They also, among other things, create change requests for the developer team, which will then be gradually integrated into the solution based on anticipated needs.

Here their business expertise as well as technical expertise is decisive.


Another common use of key users is as internal trainers in the company. Using the “train-the-trainer” method, the selected employees are trained as trainers who will handle the sharing of knowledge inside the company. Also, important here are empathy, interpersonal skills and pedagogical skills. Key users are also more adept in situations where the sensitivities and concerns of individual employees are at stake, thus allowing them to be more attuned and better prepared for them than external trainers.

Because key users are already involved in other key responsibilities before the Go Live, such as acceptance testing and process documentation, often it is not until after the production launch that they assume the role of trainer for follow-up trainings or the onboarding of new employees.

What are the general requirements? ?

Overall, as can already be seen from the roles and tasks, these workers will be taking on a number of new responsibilities that will continue beyond the Go Live. It is therefore necessary, first of all, to specify contractually the time period in which the employees in the project will be needed and then to give them adequate room so that they can fulfill their tasks.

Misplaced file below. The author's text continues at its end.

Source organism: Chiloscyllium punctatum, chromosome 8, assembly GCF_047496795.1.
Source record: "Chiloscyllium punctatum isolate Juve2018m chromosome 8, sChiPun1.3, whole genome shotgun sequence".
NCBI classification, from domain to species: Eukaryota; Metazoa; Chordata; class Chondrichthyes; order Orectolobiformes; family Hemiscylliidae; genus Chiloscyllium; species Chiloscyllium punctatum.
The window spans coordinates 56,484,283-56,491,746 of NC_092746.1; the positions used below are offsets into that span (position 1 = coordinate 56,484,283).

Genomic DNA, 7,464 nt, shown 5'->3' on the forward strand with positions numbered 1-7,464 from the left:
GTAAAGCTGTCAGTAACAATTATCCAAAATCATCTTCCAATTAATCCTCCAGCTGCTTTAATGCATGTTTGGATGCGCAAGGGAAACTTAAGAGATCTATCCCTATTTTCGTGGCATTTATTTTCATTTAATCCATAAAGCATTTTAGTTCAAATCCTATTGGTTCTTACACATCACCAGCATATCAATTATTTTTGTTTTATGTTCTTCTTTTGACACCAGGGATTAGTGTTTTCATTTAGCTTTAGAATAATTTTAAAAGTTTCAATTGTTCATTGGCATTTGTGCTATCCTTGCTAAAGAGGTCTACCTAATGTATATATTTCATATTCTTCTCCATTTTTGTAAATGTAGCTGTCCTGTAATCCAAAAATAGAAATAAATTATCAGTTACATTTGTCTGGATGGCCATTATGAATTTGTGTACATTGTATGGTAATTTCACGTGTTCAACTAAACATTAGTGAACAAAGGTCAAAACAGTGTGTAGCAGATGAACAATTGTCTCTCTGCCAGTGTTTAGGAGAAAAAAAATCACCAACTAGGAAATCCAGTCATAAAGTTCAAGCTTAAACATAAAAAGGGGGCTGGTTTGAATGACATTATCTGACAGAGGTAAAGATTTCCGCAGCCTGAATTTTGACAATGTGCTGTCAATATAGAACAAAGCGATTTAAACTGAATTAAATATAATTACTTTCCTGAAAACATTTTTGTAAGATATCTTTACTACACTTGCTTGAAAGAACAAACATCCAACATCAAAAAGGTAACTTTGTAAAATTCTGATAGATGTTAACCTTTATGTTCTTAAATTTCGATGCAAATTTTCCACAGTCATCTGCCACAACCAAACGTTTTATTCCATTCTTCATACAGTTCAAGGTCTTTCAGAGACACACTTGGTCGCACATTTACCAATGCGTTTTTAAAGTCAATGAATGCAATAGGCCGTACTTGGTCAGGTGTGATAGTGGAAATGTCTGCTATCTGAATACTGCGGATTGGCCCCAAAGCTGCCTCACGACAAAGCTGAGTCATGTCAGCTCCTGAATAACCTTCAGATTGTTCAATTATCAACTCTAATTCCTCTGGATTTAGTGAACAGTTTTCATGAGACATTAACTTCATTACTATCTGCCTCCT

In some projects it also makes sense to relieve the employee of their regular responsibilities for the length of the project, for example if they are responsible for training at multiple locations. In particular, the possible work areas should be discussed and the complexity of the job descriptions should be weighed.

In addition, they should be provided with sufficient support in the form of advanced training and workshops to perform their new roles and tasks both competently and confidently. The importance of valuing this special work should not be overlooked and it should be defined at the outset in the project team.

Why should you participate as an employee?

In taking on such tasks, employees have an opportunity to develop themselves both at a professional and personal level, develop new skills and form new contacts. I find that, especially in these Corona times, many employees also value the opportunity for new experiences despite the additional work and the time away from home. They learn to see their own company through another perspective, learn which locations are facing special challenges and how their own colleagues are approaching the new system.

We at Nagarro ES are available with our expertise to assist in developing an appropriate key user concept that is tailored to your project and we will work together with you to explore possibilities for application areas, recruiting and the applicable general requirements.